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Norwich freewoman plans to drive sheep through city

PUBLISHED: 06:00 18 March 2010 | UPDATED: 08:57 02 July 2010

Elizabeth Barber.

Elizabeth Barber.

Steve Downes

The teenage daughter of a Norfolk farmer will become one of the first freewomen of Norwich tomorrow - and is hatching a plan to drive her sheep through the city in the future.

The teenage daughter of a Norfolk farmer will become one of the first freewomen of Norwich tomorrow - and is hatching a plan to drive her sheep through the city in the future.

Elizabeth Barber, 18, will have the quirky right when she inherits the historic title at a ceremony at St Andrew's Hall in Norwich.

The head girl at Hethersett Old Hall School will be among scores of women receiving the honour as the successful climax of a decade-long campaign to allow women to inherit the title.

She will become a freewoman because her father, David Barber, from Cavick House Farm in Wymondham, is a freeman of Norwich - following in the footsteps of many generations of the same family.

Also receiving the honour will be her 26-year-old sister, Annabel.

If the campaign had not succeeded, Mr Barber - who has three daughters and no sons - would have been the last member of his family to hold the title.

Elizabeth, who is studying A-levels in philosophy and ethics, biology and geography and wants to be a children's nurse, said: “It's a great honour. I've always wanted to have the chance to follow in dad's footsteps and now that the rule has changed I'm finally able to carry on the family tradition.

“It's a privilege mainly, but it does give me the right to drive sheep through the centre of Norwich. We do have sheep at our farm, so we may do it one day.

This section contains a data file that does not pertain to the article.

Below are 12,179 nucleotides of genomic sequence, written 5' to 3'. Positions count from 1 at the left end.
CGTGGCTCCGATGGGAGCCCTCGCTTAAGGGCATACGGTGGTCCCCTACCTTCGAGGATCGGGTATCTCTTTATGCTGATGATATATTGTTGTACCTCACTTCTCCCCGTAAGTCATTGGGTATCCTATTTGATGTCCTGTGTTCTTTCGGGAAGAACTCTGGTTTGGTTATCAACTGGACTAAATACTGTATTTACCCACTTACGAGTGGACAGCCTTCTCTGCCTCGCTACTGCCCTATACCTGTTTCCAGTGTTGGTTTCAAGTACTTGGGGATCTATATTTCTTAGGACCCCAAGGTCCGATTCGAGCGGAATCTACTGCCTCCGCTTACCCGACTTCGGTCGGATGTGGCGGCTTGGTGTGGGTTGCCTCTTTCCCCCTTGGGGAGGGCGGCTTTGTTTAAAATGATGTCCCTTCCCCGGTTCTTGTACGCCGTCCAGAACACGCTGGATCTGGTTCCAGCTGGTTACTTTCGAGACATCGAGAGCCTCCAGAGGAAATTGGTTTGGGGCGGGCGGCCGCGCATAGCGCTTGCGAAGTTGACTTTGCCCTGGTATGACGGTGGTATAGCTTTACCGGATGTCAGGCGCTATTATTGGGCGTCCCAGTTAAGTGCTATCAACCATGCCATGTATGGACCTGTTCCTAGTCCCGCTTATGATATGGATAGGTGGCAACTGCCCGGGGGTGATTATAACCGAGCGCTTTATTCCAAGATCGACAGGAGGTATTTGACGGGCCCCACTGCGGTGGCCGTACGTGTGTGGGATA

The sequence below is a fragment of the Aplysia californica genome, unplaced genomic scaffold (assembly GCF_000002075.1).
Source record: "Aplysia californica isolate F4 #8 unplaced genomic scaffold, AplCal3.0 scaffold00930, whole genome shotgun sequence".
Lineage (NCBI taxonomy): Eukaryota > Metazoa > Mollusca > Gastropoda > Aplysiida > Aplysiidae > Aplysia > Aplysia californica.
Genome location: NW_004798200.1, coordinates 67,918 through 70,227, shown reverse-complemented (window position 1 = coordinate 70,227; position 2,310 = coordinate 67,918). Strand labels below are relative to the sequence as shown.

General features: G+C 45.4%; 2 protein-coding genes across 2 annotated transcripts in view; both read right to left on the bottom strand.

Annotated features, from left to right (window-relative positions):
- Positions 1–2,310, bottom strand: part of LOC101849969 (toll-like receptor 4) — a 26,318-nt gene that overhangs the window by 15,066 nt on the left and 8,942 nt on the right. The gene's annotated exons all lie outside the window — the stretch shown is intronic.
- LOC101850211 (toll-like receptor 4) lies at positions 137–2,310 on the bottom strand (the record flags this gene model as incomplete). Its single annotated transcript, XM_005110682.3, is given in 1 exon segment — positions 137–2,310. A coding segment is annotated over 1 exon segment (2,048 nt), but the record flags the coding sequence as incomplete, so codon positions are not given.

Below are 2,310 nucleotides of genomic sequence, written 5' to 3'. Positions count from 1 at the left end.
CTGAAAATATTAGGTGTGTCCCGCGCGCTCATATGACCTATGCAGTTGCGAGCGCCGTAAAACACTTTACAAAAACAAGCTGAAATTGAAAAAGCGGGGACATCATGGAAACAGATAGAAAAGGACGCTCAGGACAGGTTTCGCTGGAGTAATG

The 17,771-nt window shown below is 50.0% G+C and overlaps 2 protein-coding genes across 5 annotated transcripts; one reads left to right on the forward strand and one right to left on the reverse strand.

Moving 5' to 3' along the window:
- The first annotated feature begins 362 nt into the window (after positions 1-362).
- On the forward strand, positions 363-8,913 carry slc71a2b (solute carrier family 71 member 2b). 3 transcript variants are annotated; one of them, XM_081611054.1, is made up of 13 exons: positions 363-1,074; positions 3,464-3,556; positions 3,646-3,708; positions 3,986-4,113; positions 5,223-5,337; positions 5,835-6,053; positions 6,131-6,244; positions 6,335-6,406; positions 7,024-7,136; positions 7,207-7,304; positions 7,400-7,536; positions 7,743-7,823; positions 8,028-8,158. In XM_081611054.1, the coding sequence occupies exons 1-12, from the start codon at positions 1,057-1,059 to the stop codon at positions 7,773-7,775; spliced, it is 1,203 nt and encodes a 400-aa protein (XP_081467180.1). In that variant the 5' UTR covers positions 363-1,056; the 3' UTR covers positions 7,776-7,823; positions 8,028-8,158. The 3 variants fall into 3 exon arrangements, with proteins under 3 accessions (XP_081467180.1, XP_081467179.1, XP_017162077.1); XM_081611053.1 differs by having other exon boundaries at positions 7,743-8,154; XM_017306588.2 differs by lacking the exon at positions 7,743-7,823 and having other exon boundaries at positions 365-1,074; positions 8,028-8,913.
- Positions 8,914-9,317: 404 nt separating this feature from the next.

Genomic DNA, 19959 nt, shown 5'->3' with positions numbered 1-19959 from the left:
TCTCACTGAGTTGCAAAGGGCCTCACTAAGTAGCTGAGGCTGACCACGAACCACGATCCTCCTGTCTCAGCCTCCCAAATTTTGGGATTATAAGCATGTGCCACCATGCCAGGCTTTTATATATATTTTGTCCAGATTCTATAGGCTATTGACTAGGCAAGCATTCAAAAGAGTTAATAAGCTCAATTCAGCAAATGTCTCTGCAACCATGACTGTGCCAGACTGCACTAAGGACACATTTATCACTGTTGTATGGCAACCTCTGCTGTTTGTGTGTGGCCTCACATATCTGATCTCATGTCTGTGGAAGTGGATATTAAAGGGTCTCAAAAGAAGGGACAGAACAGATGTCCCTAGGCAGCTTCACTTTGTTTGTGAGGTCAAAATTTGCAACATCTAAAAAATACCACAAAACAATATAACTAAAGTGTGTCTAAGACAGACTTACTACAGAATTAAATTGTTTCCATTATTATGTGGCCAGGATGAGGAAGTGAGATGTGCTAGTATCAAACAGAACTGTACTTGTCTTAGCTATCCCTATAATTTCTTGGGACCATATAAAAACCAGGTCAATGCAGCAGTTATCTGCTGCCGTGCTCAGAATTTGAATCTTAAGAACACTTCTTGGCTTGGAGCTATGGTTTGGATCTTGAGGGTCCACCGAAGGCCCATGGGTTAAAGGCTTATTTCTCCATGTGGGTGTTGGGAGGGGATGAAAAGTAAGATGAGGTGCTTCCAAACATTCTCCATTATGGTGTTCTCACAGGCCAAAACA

“I want to use my title to publicise the right of women to be freewomen, and that would be a great way to do it.”

The fight to allow women to become freewomen began 10 years ago when Norwich grandmother and Commonwealth veterans fencing champion Connie Adams stood on the steps of City Hall waving a placard and protesting against the inequality.

Mrs Adams became disillusioned with the fight when it failed to get through parliament because the Iraq war took precedence and it was timed out.

She handed over the baton to Sue Howes, who campaigned with the help of North Norfolk MP Norman Lamb.

Legislation finally came into effect in January this year, saying: “where the son of a freeman of a city or town may claim to be admitted as a freeman of the place the daughter of a freeman may likewise claim to be so admitted”.

The Norwich freemen are an institution dating back to the 12th and 13th centuries and were originally connected with the development of the city government.

t For full coverage of the historic ceremony at St Andrew's Hall, don't miss Saturday's Evening News.

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